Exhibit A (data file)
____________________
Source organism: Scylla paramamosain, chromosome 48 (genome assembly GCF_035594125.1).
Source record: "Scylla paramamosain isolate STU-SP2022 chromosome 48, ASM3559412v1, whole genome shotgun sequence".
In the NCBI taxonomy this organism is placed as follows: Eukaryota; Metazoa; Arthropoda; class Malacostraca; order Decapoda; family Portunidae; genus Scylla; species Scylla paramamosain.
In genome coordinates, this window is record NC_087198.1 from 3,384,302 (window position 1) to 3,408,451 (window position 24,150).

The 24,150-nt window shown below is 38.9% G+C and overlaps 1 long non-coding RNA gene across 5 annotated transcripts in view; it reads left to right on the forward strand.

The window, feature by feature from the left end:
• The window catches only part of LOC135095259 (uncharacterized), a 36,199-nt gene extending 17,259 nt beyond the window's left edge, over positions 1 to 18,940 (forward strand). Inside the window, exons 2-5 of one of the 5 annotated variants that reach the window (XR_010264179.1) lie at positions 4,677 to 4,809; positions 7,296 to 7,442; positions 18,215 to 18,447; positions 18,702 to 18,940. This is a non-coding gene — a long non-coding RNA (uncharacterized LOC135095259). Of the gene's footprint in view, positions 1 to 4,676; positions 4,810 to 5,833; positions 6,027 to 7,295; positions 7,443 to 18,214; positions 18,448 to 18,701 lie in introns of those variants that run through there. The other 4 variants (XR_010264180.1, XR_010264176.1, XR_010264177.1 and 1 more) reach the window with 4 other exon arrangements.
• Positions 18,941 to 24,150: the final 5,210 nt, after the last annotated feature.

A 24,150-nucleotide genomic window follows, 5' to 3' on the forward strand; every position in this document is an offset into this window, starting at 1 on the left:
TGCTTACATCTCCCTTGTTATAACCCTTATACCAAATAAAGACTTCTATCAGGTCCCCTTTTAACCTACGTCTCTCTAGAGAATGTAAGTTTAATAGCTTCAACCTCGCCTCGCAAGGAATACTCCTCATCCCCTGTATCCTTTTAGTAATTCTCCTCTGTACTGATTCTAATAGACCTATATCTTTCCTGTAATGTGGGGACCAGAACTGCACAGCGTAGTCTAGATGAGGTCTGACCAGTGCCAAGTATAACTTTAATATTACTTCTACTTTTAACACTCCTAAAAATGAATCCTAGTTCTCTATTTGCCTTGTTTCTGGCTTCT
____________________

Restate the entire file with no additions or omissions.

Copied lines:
Source organism: Scylla paramamosain, chromosome 48 (genome assembly GCF_035594125.1).
Source record: "Scylla paramamosain isolate STU-SP2022 chromosome 48, ASM3559412v1, whole genome shotgun sequence".
In the NCBI taxonomy this organism is placed as follows: Eukaryota; Metazoa; Arthropoda; class Malacostraca; order Decapoda; family Portunidae; genus Scylla; species Scylla paramamosain.
In genome coordinates, this window is record NC_087198.1 from 3,384,302 (window position 1) to 3,408,451 (window position 24,150).

The 24,150-nt window shown below is 38.9% G+C and overlaps 1 long non-coding RNA gene across 5 annotated transcripts in view; it reads left to right on the forward strand.

The window, feature by feature from the left end:
• The window catches only part of LOC135095259 (uncharacterized), a 36,199-nt gene extending 17,259 nt beyond the window's left edge, over positions 1 to 18,940 (forward strand). Inside the window, exons 2-5 of one of the 5 annotated variants that reach the window (XR_010264179.1) lie at positions 4,677 to 4,809; positions 7,296 to 7,442; positions 18,215 to 18,447; positions 18,702 to 18,940. This is a non-coding gene — a long non-coding RNA (uncharacterized LOC135095259). Of the gene's footprint in view, positions 1 to 4,676; positions 4,810 to 5,833; positions 6,027 to 7,295; positions 7,443 to 18,214; positions 18,448 to 18,701 lie in introns of those variants that run through there. The other 4 variants (XR_010264180.1, XR_010264176.1, XR_010264177.1 and 1 more) reach the window with 4 other exon arrangements.
• Positions 18,941 to 24,150: the final 5,210 nt, after the last annotated feature.

A 24,150-nucleotide genomic window follows, 5' to 3' on the forward strand; every position in this document is an offset into this window, starting at 1 on the left:
TGCTTACATCTCCCTTGTTATAACCCTTATACCAAATAAAGACTTCTATCAGGTCCCCTTTTAACCTACGTCTCTCTAGAGAATGTAAGTTTAATAGCTTCAACCTCGCCTCGCAAGGAATACTCCTCATCCCCTGTATCCTTTTAGTAATTCTCCTCTGTACTGATTCTAATAGACCTATATCTTTCCTGTAATGTGGGGACCAGAACTGCACAGCGTAGTCTAGATGAGGTCTGACCAGTGCCAAGTATAACTTTAATATTACTTCTACTTTTAACACTCCTAAAAATGAATCCTAGTTCTCTATTTGCCTTGTTTCTGGCTTCT